What do the Old Spice Man, the Evian babies and the Chipotle Scarecrow all have in common? We’ve all seen them. And here’s why:
1. The content is unique and memorable.
If you want people to share your content, make it share-worthy. Whether it’s an animated short film or a perfectly timed newsjacking ad, your content needs to stand out if you want others to share it. Don’t think your product lends itself to unique, memorable content? Get creative! Even blenders can become viral sensations:
2. The campaigns take a risk.
Marketing campaigns that go viral are often a result of thinking outside the box. In an attention-grabbing twist to traditional social media marketing, the Grey Poupon mustard brand set out to create “the most discerning page on Facebook.” Facebook users applied for membership, and the company used an algorithm to search the applicants’ profiles, checking for grammar usage, musical taste, restaurant check-ins, scandalous photos and more to determine whether the applicant was sophisticated enough to join the company’s Facebook page. Only the top applicants were granted membership, and more than 35,000 were denied (with a request to “refine” their profile and reapply). The result of the campaign? More than 100 million impressions and a 3000% increase in fan base.
3. The content appeals to emotion.
The Budweiser Clydesdales commercials make us teary, the Dove “Real Beauty Sketches” make us joyful and the GEICO Hump Day Camel makes us laugh. Research shows that viral content appeals to our emotions, particularly positive emotions like amusement, joy, hope, surprise, nostalgia, affection and excitement. Content that surprises is particularly successful, especially among millennials who are constantly bombarded with digital content and are harder to impress.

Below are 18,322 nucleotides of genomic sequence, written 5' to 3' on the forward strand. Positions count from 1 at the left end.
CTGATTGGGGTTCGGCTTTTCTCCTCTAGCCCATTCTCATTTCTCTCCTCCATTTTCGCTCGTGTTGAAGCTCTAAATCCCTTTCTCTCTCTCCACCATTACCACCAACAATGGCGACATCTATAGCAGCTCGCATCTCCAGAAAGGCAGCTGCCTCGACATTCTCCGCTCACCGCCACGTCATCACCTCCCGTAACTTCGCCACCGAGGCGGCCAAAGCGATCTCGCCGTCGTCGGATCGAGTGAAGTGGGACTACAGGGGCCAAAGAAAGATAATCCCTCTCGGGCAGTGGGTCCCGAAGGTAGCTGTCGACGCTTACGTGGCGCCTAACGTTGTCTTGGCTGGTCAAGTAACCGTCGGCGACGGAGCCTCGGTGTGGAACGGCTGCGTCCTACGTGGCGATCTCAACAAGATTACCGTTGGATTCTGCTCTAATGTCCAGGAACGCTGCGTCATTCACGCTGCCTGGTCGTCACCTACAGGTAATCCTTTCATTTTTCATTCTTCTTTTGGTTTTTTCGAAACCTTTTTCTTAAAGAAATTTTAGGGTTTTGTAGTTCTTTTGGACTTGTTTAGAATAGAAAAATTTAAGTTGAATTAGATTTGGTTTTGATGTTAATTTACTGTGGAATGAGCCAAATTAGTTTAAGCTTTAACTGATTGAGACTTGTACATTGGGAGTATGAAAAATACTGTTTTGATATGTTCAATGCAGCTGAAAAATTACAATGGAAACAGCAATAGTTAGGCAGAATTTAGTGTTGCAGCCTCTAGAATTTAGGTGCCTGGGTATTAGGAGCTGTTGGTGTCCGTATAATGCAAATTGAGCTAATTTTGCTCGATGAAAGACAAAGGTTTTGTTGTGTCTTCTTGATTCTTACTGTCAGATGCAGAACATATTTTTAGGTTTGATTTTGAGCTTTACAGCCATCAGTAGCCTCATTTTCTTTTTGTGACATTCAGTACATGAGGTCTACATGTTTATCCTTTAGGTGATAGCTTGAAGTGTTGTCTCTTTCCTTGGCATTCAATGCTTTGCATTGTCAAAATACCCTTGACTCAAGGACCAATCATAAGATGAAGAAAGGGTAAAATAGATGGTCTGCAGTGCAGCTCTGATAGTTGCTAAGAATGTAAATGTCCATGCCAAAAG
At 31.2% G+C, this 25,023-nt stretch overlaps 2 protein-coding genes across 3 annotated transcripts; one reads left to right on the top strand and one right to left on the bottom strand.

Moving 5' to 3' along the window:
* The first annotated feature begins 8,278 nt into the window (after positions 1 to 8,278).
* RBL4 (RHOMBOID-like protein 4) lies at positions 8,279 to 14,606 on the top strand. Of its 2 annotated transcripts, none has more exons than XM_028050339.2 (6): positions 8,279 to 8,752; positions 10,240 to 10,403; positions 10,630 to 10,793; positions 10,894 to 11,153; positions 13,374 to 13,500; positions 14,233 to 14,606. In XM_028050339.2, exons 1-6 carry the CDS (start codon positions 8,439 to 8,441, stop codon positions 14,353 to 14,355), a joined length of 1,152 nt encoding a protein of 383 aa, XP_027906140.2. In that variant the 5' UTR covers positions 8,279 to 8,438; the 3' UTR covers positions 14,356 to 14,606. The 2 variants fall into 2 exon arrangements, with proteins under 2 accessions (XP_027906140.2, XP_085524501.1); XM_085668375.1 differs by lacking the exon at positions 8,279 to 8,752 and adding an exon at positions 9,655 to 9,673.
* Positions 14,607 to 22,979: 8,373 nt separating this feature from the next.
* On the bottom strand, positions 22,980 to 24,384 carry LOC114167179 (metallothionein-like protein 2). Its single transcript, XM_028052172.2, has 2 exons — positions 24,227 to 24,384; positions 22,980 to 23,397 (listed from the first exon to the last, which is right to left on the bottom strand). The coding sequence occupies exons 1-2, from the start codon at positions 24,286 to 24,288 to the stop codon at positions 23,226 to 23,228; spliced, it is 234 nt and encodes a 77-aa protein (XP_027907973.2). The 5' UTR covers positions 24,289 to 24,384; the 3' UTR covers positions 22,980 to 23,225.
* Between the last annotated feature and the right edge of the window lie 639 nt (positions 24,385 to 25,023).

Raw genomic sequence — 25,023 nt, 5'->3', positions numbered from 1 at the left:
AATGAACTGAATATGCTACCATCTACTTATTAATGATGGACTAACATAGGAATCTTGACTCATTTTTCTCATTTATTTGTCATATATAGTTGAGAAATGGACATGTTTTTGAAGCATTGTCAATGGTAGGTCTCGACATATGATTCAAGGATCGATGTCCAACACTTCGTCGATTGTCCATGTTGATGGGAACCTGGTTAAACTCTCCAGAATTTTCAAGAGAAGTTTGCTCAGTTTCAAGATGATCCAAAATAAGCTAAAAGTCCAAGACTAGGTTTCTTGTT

4. The content is developed with the target audience in mind.
Who is your target audience? What do they like and dislike? What are they already saying about your product? Find out and use that information to develop content they’ll want to share. The Dollar Shave Club advertisement did just that, targeting young men who value affordability, simplicity and profanity-laden humor. Would my mom approve? No. Would my bearded boyfriend like it? Definitely.
5. Presentation is not an afterthought.
It’s not just what you say, it’s how you say it. Are you creating content for Facebook or YouTube? Are you targeting middle-aged professionals or millennials, who prefer more engaging formats like videos and infographics? Viral content typically has an enticing title, dynamic visuals, a call to action and social sharing buttons. Also, according to former Gawker superstar Neetzan Zimmerman, content is shared most often when it is posted at 9 a.m. or noon EST. At 9 a.m., East Coast workers are just getting to the office and don’t want to dive into work immediately; at noon, West Coast workers are doing the same, while the East Coast breaks for lunch.
6. The content provides a good user experience.